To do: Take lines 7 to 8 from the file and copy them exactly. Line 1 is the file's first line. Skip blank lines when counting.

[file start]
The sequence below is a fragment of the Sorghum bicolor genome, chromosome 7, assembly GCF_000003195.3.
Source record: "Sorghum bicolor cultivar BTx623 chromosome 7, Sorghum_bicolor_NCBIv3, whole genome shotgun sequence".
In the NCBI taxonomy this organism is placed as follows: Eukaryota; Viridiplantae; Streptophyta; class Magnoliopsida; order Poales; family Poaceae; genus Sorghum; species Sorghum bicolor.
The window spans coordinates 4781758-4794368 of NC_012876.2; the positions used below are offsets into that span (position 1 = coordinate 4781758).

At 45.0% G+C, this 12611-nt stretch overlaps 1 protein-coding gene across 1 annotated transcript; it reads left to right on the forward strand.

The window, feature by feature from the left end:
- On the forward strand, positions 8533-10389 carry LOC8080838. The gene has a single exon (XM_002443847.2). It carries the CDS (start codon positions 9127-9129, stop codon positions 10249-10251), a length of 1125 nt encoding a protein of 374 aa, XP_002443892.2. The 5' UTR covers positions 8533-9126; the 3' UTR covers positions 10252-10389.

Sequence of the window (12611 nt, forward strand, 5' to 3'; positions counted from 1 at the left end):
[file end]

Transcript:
- On the forward strand, positions 8533-10389 carry LOC8080838. The gene has a single exon (XM_002443847.2). It carries the CDS (start codon positions 9127-9129, stop codon positions 10249-10251), a length of 1125 nt encoding a protein of 374 aa, XP_002443892.2. The 5' UTR covers positions 8533-9126; the 3' UTR covers positions 10252-10389.

Sequence of the window (12611 nt, forward strand, 5' to 3'; positions counted from 1 at the left end):